These acts are not harmless. Beyond potentially swaying the results of an election, and poisoning our democratic process, they can also create dangerous tears in our social fabric. The idea is to polarize us and make us angry and distrustful.
“With all of the attention to ‘Nothing is true, and nothing is real, and everything is biased,’…our worry is that we’re shifting to an ‘I don’t believe anything’ culture,” says Kathryn Ann Hill, executive director of MediaSmarts, a not-for-profit organization that promotes digital and media literacy. “That’s not a good thing because it’s a clear road to apathy, feelings of a lack of ability to have any investment in our political system or our electoral system — it’s a bad thing for democracy.”
Sure, we can look to our leaders and public servants to do something about this. Elections Canada, for example, has said it will be using artificial intelligence to try to stamp out as much disinformation about the electoral process as possible. The agency is also consulting with other countries to find out what they are doing. France passed a law against misinformation this past summer that would allow content to be removed from the Internet after a quick judicial review. The legislation has been criticized as infringing on free speech.
The Public Policy Forum, in an August 2018 report on disinformation, recommended the creation of a “nimble organization outside of government for ongoing and long-term monitoring, research and policy development” around the issue. It also called for a legal requirement that all digital producers and disseminators of content identify themselves and their beneficial owners clearly on their platforms.
But we as citizens also have an important role to play. If only we could regard the triage of online content as something we do as routinely as separating the plastics from the paper for recycling.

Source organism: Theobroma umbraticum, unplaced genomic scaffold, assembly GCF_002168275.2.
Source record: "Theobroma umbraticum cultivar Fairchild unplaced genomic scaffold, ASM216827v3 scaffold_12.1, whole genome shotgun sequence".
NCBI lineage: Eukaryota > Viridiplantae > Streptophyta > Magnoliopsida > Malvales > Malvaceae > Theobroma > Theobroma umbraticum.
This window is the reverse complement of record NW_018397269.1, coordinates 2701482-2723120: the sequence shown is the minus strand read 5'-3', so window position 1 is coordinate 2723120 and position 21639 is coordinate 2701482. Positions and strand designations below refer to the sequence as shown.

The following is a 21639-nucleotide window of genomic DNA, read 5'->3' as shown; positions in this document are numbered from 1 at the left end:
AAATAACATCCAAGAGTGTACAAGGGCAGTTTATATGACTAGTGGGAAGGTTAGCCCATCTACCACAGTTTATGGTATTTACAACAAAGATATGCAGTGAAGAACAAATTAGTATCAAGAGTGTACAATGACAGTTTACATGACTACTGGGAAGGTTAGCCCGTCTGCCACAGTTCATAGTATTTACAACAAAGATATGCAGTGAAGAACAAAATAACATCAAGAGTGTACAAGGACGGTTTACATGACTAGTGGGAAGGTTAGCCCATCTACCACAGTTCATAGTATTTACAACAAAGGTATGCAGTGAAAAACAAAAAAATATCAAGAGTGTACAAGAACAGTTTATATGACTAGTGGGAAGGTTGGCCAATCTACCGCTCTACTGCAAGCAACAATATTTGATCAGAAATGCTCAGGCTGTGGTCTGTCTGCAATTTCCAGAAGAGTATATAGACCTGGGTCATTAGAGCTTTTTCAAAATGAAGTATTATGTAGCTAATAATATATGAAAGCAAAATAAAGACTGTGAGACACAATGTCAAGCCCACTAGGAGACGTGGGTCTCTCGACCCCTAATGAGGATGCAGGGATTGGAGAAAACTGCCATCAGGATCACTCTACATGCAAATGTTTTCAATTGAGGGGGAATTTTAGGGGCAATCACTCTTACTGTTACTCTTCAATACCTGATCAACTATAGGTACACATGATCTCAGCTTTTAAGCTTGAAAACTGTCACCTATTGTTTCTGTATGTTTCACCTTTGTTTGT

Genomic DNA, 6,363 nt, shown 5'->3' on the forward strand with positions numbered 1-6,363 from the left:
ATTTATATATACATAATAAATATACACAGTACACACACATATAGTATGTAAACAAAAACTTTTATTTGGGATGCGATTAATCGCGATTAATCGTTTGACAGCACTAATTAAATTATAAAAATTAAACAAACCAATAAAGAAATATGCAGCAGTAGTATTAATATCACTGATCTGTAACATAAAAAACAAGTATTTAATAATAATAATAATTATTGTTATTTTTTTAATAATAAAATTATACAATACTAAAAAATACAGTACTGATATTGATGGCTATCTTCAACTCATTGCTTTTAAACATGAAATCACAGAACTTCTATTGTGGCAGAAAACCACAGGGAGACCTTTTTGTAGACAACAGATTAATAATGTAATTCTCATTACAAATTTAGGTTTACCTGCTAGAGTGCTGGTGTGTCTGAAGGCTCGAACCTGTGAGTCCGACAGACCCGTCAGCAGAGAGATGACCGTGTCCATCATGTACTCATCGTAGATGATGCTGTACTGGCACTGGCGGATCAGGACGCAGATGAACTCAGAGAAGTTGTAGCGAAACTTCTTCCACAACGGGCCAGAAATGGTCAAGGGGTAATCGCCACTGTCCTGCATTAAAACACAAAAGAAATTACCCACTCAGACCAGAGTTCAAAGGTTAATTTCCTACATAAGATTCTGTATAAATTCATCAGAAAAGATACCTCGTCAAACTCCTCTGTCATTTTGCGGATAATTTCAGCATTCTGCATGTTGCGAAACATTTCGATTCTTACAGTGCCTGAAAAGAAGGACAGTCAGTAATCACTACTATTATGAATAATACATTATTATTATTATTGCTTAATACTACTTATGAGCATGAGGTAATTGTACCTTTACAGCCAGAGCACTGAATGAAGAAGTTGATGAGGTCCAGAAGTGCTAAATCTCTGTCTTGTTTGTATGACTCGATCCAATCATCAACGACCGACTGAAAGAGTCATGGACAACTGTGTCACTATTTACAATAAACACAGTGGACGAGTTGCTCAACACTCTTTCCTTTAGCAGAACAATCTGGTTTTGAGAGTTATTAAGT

It’s not going to be easy. A recent study published in the journal Intelligence linked susceptibility to misinformation to cognitive ability — something that wanes as we get older. In a December 2016 survey by the Pew Research Center, 23 percent of respondents said they had shared misinformation online, either deliberately or unwittingly.
Political scientist Thierry Giasson, the lead researcher at the Research Group on Political Communication at Université Laval, recently convened experts on media education at a conference in Montreal. The goal was to answer some key questions about news literacy, media education and citizenship, and ultimately to produce a white paper for the Quebec government on expanding media literacy into the curriculum as a stand-alone area of instruction. The Canadian experts brought together for the conference hope to create a network that is focused on the issue.
Giasson points to the “30 seconds” campaign by the Fédération Professionnelle des Journalistes du Québec, which urges people to take 30 seconds to read a piece of online content before sharing it. “Look at the source: where is this coming from? Usually a source is clearly identified. Is it a legitimate news organization?” says Giasson.
“You need to check it out before you share it. Where is the link taking you? Is it taking you to the original source or to another website? If you doubt for a single second that it’s not legitimate, don’t share it.”
MediaSmarts has developed a range of resources for the public and for educators on authenticating information online. Says Hill, “Check the original source. Don’t assume it’s true because a lot of people shared it, or it’s going viral on social media…or it’s the first result that came up in your search engine. People assume that’s a ranking, and it’s not.”
Plenty of us feel indignant when we get the calls from the telephone scam artists claiming to work for the bank or Windows or the Canada Revenue Agency. How dare they try to pull one over on me! But we’re not angry or smart enough yet about the foreign and domestic players who are trying to distort our democratic process and just make everything we trust feel wobbly.
Our New Year’s resolution as citizens should be to declare ourselves the first line of defence against the weaponization of lies.
© Policy Options